Posted in: Actors, Books, by Peter Hogue, Contributors

Picture People (1)

[Originally published in Movietone News 32, June 1974]

THE GREAT MOVIE STARS – THE GOLDEN YEARS. By David Shipman. Crown Publishers. 576 pages. $10.
THE GREAT MOVIE STARS – THE INTERNATIONAL YEARS. By David Shipman. St. Martin’s Press. 568 pages. $15.
JAMES CAGNEY. By Andrew Bergman. Pyramid Publications. 156 pages. $1.45 (paperback).
THE FILMS OF JAMES CAGNEY. By Homer Dickens. Citadel Press.249 pages. $9.95.
CAGNEY. By Ron Offen. Henry Regnery Company. 217 pages. $6.95.
THE FRED ASTAIRE AND GINGER ROGERS BOOK. By Arlene Croce. Outerbridge & Lazard, Inc. 191 pages. $9.95.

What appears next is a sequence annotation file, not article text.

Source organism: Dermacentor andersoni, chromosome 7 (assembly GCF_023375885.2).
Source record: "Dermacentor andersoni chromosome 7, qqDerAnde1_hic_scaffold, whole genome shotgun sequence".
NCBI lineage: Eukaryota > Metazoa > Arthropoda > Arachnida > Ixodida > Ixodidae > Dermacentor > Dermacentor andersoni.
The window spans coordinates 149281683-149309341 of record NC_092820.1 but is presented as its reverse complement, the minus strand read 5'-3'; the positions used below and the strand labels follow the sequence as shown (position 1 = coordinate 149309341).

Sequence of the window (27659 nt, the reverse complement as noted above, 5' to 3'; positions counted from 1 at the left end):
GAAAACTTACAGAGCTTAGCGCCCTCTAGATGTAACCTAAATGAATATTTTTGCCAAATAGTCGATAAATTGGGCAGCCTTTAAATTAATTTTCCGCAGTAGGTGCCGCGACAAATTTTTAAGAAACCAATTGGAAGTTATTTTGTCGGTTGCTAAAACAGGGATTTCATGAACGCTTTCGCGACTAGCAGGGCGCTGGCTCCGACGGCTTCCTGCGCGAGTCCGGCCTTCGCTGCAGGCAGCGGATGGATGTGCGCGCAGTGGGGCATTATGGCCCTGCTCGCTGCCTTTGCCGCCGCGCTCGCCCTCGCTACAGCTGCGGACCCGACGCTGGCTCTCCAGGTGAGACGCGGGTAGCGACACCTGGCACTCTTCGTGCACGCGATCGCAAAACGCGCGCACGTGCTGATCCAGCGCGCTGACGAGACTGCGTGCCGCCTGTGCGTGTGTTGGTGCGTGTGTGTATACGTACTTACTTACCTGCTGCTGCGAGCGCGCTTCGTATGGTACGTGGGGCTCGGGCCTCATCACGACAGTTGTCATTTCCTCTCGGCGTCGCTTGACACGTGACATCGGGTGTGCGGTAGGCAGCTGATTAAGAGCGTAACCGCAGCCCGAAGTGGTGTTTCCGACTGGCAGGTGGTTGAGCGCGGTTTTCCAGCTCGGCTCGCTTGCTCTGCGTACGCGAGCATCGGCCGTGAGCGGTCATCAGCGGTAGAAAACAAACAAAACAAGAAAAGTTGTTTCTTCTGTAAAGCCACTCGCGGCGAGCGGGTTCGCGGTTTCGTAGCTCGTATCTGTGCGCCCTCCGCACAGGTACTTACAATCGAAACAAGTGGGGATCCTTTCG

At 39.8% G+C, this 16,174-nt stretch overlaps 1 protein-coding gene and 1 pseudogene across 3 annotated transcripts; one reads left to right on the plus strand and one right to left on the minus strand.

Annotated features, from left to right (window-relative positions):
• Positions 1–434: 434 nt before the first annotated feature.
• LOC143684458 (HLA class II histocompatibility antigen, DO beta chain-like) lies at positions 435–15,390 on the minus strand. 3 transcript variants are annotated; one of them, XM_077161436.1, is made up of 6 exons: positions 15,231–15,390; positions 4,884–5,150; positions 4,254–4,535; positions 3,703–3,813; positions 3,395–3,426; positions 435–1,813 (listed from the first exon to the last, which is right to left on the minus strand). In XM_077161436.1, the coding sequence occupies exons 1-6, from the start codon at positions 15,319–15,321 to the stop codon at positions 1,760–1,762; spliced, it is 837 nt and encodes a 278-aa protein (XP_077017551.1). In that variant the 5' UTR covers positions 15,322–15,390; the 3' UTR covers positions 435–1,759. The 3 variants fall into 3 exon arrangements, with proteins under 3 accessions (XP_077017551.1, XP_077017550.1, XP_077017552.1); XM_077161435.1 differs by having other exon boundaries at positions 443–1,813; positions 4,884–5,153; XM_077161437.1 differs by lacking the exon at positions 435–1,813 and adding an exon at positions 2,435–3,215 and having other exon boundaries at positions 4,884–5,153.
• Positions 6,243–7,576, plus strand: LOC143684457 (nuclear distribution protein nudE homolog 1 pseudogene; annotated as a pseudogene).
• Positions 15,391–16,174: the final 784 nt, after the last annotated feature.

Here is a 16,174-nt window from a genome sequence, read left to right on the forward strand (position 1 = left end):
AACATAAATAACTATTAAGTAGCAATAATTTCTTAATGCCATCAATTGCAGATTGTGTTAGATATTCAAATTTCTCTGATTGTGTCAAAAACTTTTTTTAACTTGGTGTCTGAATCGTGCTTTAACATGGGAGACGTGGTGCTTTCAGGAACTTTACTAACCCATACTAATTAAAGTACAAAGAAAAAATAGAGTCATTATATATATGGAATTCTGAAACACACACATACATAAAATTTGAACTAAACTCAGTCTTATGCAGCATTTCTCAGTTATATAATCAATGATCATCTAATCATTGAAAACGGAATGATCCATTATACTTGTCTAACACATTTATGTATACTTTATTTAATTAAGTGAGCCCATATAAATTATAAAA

A favorite movie moment of mine comes in Hitchcock’s Shadow of a Doubt: Joseph Cotten, playing Uncle Charlie “the Merry Widow murderer,” eludes two detectives and then makes a longdistance phone call. He asks the operator for “Santa Rosa … Santa Rosa, California” and Hitch dissolves to shots of a lyrically peaceful small town. The movie is one of the director’s very best, but the special moment I’m thinking of now is produced largely by Cotten’s way of saying the name of a town. Cotten’s voice reflects the lyrical mood of the shots that follow, but it also brings an element of longing, of regret, of lost illusions, of nearly irretrievable memories. It is all very appropriate for the character, a man subtly but permanently warped by a traumatic initiation into the violence and vulnerability that he associates with the big city in particular and the modern world in general. But the moment is also something that is unmistakably Joseph Cotten: It is enhanced by a definitive part of his screen presence, that unique mixture of a modest nobility and a weakness which is quiet, refined and fatal. And this presence in turn is, for me, a function not just of Joseph Cotten at a particular moment, but also of the Joseph Cotten I remember from Citizen Kane, The Magnificent Ambersons, Love Letters, Duel in the Sun, The Third Man, September Affair, etc.